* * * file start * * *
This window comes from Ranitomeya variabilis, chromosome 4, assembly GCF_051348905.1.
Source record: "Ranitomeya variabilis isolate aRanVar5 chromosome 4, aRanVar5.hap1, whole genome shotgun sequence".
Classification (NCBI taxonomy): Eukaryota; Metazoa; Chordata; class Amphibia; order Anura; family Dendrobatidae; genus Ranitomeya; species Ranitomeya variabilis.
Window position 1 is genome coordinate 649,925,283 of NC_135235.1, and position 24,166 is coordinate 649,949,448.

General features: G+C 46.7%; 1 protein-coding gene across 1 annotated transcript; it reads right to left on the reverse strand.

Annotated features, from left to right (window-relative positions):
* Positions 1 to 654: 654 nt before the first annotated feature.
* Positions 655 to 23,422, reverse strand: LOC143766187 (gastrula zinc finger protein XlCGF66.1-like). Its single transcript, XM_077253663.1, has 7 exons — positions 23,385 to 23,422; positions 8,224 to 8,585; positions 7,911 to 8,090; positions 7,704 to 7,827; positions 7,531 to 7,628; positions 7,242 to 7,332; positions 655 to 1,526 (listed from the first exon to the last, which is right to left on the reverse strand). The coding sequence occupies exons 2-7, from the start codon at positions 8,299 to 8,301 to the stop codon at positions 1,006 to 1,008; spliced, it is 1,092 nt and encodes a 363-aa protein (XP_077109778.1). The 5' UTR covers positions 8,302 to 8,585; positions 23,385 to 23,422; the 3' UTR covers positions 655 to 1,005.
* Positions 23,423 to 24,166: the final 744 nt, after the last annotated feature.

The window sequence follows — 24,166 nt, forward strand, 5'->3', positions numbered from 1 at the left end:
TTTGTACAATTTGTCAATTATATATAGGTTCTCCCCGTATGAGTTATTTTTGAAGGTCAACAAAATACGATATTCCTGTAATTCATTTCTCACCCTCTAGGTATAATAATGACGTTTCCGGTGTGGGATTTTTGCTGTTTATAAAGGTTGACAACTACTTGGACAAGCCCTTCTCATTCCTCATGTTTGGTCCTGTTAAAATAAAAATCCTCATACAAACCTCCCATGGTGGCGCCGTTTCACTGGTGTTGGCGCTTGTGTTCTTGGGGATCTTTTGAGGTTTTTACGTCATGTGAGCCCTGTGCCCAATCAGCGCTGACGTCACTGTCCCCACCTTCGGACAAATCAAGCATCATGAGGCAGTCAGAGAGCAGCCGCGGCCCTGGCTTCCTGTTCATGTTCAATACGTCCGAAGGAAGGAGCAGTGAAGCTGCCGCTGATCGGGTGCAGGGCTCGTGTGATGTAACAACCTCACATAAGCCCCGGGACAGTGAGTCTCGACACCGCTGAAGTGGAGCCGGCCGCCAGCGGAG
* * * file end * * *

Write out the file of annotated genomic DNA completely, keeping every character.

This window comes from Ranitomeya variabilis, chromosome 4, assembly GCF_051348905.1.
Source record: "Ranitomeya variabilis isolate aRanVar5 chromosome 4, aRanVar5.hap1, whole genome shotgun sequence".
Classification (NCBI taxonomy): Eukaryota; Metazoa; Chordata; class Amphibia; order Anura; family Dendrobatidae; genus Ranitomeya; species Ranitomeya variabilis.
Window position 1 is genome coordinate 649,925,283 of NC_135235.1, and position 24,166 is coordinate 649,949,448.

General features: G+C 46.7%; 1 protein-coding gene across 1 annotated transcript; it reads right to left on the reverse strand.

Annotated features, from left to right (window-relative positions):
* Positions 1 to 654: 654 nt before the first annotated feature.
* Positions 655 to 23,422, reverse strand: LOC143766187 (gastrula zinc finger protein XlCGF66.1-like). Its single transcript, XM_077253663.1, has 7 exons — positions 23,385 to 23,422; positions 8,224 to 8,585; positions 7,911 to 8,090; positions 7,704 to 7,827; positions 7,531 to 7,628; positions 7,242 to 7,332; positions 655 to 1,526 (listed from the first exon to the last, which is right to left on the reverse strand). The coding sequence occupies exons 2-7, from the start codon at positions 8,299 to 8,301 to the stop codon at positions 1,006 to 1,008; spliced, it is 1,092 nt and encodes a 363-aa protein (XP_077109778.1). The 5' UTR covers positions 8,302 to 8,585; positions 23,385 to 23,422; the 3' UTR covers positions 655 to 1,005.
* Positions 23,423 to 24,166: the final 744 nt, after the last annotated feature.

The window sequence follows — 24,166 nt, forward strand, 5'->3', positions numbered from 1 at the left end:
TTTGTACAATTTGTCAATTATATATAGGTTCTCCCCGTATGAGTTATTTTTGAAGGTCAACAAAATACGATATTCCTGTAATTCATTTCTCACCCTCTAGGTATAATAATGACGTTTCCGGTGTGGGATTTTTGCTGTTTATAAAGGTTGACAACTACTTGGACAAGCCCTTCTCATTCCTCATGTTTGGTCCTGTTAAAATAAAAATCCTCATACAAACCTCCCATGGTGGCGCCGTTTCACTGGTGTTGGCGCTTGTGTTCTTGGGGATCTTTTGAGGTTTTTACGTCATGTGAGCCCTGTGCCCAATCAGCGCTGACGTCACTGTCCCCACCTTCGGACAAATCAAGCATCATGAGGCAGTCAGAGAGCAGCCGCGGCCCTGGCTTCCTGTTCATGTTCAATACGTCCGAAGGAAGGAGCAGTGAAGCTGCCGCTGATCGGGTGCAGGGCTCGTGTGATGTAACAACCTCACATAAGCCCCGGGACAGTGAGTCTCGACACCGCTGAAGTGGAGCCGGCCGCCAGCGGAG